The death of Richard Briers marks the end of an era – the 70s golden age of TV comedy.
We’ve since had many great shows, from Ab Fab to The Office, from Father Ted to Miranda, but they don’t have the love – or audiences – that a classic like The Good Life enjoyed.
Partly it’s because in the 70s we all sat in front of the same television in the same room with no remote to fiddle with.
But it’s also because the shows of the time were family shows.
There was something for ?everybody to enjoy. Kids and adults could laugh at The Goodies’ surreal slapstick.
Older people with long memories enjoyed Dad’s Army.?
Harassed office workers as well as students could relate to the ?existential comedy of The Fall And Rise Of Reginald Perrin.
And if you didn’t find Mrs ?Slocombe’s pussy hilarious in Are You Being Served? you were either dead or Mary Whitehouse – the clean-up campaigner who watched more TV than anyone and enjoyed none of it.
Although she probably did like The Good Life, which broke later BBC rules by being hugely popular without being specifically aimed at “the working classes”.
It had its cake and ate it because it was firmly middle-class but, in having snooty Margo and her long-suffering husband Jerry, still managed to mock the class system.
And despite its cosy suburban setting, having the world of self-sufficiency and ?ecological ?correctness as its subject made The Good Life oddly up to date.
More importantly, thanks to its two leads, the affable Briers and his slightly daft wife played by Felicity Kendal, the show was more good-natured than a laughing policeman inside a bouncy castle.
It wasn’t alone – there was a sea of family friendly comedy.
Michael Crawford was the Miranda of his day as he slipped, tumbled and roller-skated into disaster after disaster as Frank Spencer in the highly visual Some Mothers Do ’Ave ’Em.
Terry And June offered a take on suburban life which suggested boredom, ?frustration and middle-age were something to look forward to.
Man About The House – an ITV sitcom when it wasn’t a contradiction in terms – was the comedy equivalent of the sexual revolution as a man who shared a house with two women (but never had it off with either).
It wasn’t all good-natured. Rising Damp, the other great ITV sitcom of the time, starred Leonard Rossiter as a miserable, racist old lech who the nation loved.
Steptoe And Son made comedy out of the depressing lives of father and son rag and bone men, who loathed each other but couldn’t live without each other.
Just like Steptoe, the most 70s sitcom of them all had its roots in the 60s.
Whatever Happened To The Likely Lads? with its melancholy theme tune and odd-couple heroes – upwardly mobile Bob and ?downwardly immobile Terry – is the sitcom fan’s sitcom.
The football results episode, in which Bob and Terry try and hide from the final score and Terry reveals his dislike of everyone in the world, including himself, might be the peak of all British comedy.
These shows were great because they were always smart, always fast-paced and always, always funny.
They were also churned out at a rate that now seems ?incredible.
Never mind your 12 episodes of The Office, there are hundreds of episodes of Dad’s Army.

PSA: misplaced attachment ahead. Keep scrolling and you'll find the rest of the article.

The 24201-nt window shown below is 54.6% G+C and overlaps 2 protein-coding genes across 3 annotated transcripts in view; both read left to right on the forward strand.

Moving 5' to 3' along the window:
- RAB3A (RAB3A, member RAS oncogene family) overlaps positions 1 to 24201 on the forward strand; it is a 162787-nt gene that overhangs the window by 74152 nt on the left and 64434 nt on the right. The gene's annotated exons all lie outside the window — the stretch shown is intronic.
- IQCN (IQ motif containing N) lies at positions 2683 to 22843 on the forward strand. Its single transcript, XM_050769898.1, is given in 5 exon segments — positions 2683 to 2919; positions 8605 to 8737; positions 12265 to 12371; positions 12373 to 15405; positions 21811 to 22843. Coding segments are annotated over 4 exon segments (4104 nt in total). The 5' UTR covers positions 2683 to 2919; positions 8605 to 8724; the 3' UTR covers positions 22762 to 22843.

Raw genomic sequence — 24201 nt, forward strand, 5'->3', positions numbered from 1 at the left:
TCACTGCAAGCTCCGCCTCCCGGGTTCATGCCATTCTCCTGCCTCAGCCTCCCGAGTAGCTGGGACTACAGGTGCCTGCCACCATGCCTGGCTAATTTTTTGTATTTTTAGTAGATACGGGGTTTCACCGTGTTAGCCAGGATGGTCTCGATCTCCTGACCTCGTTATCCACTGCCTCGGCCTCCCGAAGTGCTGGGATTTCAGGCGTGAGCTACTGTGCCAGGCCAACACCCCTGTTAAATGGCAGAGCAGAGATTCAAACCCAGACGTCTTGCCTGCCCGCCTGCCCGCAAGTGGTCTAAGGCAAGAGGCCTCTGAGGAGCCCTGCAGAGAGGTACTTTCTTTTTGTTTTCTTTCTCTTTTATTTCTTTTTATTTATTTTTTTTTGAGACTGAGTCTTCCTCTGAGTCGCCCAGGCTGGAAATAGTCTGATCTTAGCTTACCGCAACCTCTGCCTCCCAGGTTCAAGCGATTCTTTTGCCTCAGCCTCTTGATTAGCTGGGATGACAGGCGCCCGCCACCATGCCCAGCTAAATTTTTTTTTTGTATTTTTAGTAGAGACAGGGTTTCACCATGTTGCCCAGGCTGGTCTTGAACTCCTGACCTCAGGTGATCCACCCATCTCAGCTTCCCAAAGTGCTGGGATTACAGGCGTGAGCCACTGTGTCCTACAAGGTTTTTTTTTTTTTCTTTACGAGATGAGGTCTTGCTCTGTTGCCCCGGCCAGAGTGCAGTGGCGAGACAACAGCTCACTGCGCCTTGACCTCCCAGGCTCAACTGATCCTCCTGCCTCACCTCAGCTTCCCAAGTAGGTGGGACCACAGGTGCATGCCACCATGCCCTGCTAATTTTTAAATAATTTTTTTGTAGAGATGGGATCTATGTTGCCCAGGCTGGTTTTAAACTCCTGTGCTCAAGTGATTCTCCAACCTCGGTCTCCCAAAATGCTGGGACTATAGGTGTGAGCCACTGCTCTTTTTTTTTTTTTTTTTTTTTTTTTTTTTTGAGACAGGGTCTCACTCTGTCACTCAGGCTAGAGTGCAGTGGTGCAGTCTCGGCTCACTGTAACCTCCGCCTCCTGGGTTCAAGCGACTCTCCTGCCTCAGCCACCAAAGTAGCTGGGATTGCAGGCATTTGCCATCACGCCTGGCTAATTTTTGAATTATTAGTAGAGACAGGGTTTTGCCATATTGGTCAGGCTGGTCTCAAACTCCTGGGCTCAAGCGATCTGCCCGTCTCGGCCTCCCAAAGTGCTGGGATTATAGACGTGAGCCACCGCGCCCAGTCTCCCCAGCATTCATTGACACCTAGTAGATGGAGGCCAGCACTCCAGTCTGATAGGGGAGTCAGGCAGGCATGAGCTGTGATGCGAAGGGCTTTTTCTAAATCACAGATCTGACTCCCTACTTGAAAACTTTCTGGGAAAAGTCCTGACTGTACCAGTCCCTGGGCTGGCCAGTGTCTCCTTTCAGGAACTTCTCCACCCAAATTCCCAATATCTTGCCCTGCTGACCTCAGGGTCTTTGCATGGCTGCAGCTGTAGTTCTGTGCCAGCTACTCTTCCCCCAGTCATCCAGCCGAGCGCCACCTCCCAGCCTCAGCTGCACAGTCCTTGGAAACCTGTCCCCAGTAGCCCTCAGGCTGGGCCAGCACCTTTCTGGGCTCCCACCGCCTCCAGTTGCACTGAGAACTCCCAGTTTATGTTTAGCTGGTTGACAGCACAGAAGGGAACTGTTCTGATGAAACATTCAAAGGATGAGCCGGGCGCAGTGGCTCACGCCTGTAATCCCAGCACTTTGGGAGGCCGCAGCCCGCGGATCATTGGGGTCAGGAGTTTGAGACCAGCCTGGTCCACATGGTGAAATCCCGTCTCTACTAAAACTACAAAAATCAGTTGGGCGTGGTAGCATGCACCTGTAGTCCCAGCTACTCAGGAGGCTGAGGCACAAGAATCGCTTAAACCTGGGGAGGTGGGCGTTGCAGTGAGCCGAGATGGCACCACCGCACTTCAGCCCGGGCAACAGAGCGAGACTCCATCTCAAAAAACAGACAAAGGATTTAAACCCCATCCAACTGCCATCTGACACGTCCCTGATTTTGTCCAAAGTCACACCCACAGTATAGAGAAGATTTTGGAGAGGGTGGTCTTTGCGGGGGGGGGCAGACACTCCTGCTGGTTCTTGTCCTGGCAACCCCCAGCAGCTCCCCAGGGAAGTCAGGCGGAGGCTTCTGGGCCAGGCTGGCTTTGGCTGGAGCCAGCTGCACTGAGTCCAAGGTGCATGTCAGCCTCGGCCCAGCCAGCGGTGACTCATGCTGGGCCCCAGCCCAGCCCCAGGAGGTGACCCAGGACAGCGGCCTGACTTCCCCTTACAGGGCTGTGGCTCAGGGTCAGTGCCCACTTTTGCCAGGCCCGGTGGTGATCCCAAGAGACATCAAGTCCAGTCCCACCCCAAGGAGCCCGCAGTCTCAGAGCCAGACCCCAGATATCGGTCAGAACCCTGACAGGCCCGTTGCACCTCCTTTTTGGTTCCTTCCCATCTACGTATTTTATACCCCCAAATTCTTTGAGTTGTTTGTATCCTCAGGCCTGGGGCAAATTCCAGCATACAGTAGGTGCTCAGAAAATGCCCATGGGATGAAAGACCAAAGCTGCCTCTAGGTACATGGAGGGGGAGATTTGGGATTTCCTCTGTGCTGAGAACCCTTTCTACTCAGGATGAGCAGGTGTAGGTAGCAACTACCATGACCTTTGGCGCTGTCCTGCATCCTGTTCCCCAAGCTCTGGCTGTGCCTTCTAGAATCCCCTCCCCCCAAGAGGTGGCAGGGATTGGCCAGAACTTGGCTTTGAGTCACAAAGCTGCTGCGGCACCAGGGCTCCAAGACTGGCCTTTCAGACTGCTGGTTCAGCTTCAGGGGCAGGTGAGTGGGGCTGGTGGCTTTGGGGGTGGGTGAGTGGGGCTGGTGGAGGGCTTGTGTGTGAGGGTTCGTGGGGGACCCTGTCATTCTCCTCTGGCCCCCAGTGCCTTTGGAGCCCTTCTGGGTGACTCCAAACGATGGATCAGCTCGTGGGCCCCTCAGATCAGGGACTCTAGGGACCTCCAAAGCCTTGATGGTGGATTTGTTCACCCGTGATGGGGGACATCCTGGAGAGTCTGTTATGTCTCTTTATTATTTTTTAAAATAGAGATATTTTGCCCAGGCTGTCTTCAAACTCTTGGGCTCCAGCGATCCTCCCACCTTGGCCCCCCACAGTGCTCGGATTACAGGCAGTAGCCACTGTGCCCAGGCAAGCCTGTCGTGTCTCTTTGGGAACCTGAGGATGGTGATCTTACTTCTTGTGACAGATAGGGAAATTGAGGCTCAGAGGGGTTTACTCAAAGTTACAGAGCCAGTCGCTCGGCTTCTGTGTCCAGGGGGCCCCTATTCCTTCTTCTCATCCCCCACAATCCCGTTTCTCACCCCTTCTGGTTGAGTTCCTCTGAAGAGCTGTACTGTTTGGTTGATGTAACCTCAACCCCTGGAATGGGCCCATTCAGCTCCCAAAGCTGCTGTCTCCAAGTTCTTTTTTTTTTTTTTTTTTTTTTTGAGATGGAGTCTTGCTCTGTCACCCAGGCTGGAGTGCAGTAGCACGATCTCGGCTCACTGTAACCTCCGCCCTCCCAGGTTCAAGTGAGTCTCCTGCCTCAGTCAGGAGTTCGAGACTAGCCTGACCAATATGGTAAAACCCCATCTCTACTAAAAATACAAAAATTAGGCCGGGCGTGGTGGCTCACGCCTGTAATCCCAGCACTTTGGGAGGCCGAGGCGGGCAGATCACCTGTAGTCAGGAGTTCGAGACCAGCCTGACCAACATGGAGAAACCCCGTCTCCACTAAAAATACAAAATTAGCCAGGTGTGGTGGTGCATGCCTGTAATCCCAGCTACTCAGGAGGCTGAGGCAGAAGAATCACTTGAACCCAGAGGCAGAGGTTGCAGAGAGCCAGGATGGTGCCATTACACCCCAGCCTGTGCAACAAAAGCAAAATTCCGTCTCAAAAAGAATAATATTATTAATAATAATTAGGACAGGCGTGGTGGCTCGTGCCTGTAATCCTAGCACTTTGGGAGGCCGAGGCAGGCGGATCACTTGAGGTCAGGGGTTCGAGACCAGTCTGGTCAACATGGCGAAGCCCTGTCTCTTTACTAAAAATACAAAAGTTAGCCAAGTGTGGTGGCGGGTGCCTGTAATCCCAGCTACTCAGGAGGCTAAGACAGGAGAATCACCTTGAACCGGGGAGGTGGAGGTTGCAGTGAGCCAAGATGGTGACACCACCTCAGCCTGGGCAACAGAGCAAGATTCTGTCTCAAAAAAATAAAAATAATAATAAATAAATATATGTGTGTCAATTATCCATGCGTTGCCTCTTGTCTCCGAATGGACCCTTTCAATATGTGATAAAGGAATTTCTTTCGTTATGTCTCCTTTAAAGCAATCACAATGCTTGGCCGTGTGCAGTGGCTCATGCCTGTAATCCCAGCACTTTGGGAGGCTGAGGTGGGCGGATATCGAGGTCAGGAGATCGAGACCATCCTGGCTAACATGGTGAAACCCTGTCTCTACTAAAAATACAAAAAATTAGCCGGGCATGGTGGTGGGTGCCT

They were filmed on wobbly sets in front of ?audiences who laughed their heads off, and nobody ever seemed to do a retake.
Actors fluffed lines and cracked up laughing in a way that wasn’t seen again until Mrs Brown’s Boys made a big thing of it.
With the exception of John Cleese’s Fawlty Towers, there was no pointless dead sense of perfectionism; and the shows are all the better for it, crammed with energy and life.
And they were given room and time to develop.
Shows weren’t cancelled just because the first series wasn’t a hit (or because some blogger or sarcastic tweeter said it was rubbish before the first episode was over).
When ITV decided to drop Men Behaving Badly after the first series, the BBC stepped in, saw its potential and turned it into a long-running hit.
Then shows were given a chance. But those days are gone and when the 70s ended, those shows ended.
The loud, jolly ensemble comedy with millions of viewers all but vanished. Only Fools And Horses stands out in the 80s.
It was both old-fashioned in its likeable comedy values and of its time – Del Boy’s failure to become a yuppie satirised the Thatcher years.
The 80s saw a new kind of comedy based on stand-up and the shows that grew out of the alternative scene like The Young Ones were anarchic and not really for families.
There was also an influx of great US comedies like Roseanne and Cheers.
But most of it was shown only on the new Channel 4 – an early example of how the great British TV ?audience was being divided up.
In the 90s, there were more great shows, mostly on minority channels.
Seinfeld, a huge hit in the US, went out late on BBC Two here.
Father Ted, the funniest sitcom of the era, managed three series on Channel 4.
And as the 21st century arrived, so did digital TV, with a whole forest of increasingly tiny channels.
A 70s viewer transported to 2013 would hardly be able to read his TV guide, let alone plan a night’s viewing.
These days sitcoms and the way we watch them are very different.
We don’t sit down together in front of one television set. We view alone on computers or tablets.?
We record whole series to watch later or buy box sets.
We don’t like each other’s shows – The ?Inbetweeners isn’t aimed at Miranda fans, while if you like Misfits you ?probably won’t enjoy Outnumbered.
And not everything funny is a sitcom. Would you define Being Human as a sitcom, or A Touch Of Cloth?
It’s a different world nowadays.
But if you rent a DVD or go back to a classic 70s sitcom you’ll find The Good Life can still be had somewhere.
David Quantick has written for shows including Harry Hill’s TV Burp and The Thick Of It. His new comedy Snodgrass is on Sky Arts on April 25.